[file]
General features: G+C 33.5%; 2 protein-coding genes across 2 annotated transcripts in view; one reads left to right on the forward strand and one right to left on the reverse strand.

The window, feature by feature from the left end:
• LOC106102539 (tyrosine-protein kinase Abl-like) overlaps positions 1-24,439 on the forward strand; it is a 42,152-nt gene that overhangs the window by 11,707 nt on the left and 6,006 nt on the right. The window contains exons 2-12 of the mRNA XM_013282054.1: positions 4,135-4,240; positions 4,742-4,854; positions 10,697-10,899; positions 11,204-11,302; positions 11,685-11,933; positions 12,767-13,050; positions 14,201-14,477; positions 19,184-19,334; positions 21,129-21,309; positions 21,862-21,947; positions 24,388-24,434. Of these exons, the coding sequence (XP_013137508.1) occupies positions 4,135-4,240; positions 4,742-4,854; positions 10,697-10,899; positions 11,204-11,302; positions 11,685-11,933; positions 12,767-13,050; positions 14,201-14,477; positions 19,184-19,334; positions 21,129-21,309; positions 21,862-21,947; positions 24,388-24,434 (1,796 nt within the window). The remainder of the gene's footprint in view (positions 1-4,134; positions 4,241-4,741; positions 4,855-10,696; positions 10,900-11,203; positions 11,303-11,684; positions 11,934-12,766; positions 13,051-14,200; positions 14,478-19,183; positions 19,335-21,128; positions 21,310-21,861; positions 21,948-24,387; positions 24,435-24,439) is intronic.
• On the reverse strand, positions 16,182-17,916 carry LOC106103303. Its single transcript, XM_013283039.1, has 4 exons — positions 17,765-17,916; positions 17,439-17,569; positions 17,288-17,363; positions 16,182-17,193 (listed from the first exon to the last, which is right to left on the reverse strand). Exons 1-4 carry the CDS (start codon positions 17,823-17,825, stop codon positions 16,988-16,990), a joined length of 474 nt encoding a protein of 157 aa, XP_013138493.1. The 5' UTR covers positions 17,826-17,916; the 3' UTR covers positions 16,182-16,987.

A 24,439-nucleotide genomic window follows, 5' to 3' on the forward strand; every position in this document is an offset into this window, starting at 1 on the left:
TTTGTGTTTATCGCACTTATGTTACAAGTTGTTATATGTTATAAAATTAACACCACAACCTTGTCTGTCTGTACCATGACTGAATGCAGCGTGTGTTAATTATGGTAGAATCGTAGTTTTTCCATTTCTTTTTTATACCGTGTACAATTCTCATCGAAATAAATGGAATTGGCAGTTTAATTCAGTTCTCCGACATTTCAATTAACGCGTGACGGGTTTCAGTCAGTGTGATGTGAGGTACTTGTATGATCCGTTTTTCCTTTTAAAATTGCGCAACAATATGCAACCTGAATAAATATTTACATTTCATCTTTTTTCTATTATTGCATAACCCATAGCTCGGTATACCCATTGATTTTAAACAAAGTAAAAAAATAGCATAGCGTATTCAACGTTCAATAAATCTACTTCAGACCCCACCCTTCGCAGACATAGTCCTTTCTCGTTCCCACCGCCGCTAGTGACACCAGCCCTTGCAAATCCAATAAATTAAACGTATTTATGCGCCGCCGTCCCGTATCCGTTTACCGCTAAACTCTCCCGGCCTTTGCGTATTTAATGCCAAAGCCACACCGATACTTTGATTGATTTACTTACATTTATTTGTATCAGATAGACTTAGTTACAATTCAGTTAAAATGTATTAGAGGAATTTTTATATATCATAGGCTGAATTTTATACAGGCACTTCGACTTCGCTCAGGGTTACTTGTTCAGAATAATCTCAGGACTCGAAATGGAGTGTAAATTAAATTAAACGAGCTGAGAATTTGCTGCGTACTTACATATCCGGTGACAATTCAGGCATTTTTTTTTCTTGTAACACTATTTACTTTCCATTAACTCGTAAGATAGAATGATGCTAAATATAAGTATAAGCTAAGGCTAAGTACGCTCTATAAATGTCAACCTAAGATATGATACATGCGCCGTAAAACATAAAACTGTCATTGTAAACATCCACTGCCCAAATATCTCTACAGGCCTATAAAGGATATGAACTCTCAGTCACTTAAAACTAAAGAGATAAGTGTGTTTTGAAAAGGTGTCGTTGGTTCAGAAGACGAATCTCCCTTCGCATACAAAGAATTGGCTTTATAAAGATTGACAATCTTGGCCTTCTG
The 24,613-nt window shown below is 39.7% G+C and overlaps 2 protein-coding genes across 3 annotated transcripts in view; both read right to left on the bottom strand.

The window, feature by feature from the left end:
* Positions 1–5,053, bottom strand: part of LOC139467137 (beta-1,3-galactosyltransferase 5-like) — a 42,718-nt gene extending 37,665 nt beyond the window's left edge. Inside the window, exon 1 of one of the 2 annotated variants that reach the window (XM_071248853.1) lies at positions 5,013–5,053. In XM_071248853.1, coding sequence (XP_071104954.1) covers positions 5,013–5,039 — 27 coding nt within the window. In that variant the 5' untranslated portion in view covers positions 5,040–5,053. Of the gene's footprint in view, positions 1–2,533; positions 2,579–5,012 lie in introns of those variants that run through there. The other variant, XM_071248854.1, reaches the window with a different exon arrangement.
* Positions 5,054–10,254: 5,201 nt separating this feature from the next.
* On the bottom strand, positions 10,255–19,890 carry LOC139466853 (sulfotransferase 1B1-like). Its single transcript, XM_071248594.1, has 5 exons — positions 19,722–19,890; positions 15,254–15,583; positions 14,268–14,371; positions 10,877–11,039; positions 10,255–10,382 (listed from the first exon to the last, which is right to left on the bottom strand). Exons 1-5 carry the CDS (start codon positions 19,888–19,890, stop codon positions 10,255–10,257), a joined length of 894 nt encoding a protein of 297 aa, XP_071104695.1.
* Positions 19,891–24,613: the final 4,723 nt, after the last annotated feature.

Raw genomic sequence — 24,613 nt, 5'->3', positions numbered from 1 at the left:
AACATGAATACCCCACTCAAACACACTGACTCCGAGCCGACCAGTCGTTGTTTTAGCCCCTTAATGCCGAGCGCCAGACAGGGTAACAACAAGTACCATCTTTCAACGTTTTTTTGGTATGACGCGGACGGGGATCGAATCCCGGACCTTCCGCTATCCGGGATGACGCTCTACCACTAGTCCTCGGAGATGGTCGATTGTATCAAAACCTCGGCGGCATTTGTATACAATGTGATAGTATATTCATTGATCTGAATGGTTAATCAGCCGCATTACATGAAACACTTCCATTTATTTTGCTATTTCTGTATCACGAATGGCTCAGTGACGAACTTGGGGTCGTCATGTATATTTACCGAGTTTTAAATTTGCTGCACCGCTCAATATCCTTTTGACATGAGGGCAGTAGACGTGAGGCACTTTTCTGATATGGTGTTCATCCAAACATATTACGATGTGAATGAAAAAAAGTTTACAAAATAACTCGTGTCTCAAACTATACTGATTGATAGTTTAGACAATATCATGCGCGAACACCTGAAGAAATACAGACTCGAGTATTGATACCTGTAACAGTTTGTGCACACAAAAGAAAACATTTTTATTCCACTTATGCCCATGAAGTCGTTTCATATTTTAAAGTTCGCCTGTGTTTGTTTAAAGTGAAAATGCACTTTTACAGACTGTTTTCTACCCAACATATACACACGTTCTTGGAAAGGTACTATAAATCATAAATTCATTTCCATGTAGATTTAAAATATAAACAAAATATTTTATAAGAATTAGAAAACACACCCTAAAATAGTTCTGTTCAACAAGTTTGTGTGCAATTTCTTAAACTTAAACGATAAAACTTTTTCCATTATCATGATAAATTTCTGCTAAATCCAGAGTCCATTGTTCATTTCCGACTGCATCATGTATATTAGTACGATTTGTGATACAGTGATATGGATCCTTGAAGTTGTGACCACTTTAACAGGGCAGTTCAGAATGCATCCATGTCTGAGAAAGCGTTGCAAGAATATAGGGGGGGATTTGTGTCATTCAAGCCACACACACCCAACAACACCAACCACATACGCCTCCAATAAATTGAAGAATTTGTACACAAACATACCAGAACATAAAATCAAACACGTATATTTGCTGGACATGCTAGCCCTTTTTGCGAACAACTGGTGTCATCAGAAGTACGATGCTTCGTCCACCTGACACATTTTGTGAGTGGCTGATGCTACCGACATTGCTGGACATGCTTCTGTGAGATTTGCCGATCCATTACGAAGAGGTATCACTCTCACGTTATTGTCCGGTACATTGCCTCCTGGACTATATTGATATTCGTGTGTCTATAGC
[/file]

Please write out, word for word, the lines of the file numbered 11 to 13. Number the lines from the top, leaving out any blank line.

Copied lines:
* On the bottom strand, positions 10,255–19,890 carry LOC139466853 (sulfotransferase 1B1-like). Its single transcript, XM_071248594.1, has 5 exons — positions 19,722–19,890; positions 15,254–15,583; positions 14,268–14,371; positions 10,877–11,039; positions 10,255–10,382 (listed from the first exon to the last, which is right to left on the bottom strand). Exons 1-5 carry the CDS (start codon positions 19,888–19,890, stop codon positions 10,255–10,257), a joined length of 894 nt encoding a protein of 297 aa, XP_071104695.1.
* Positions 19,891–24,613: the final 4,723 nt, after the last annotated feature.

Raw genomic sequence — 24,613 nt, 5'->3', positions numbered from 1 at the left: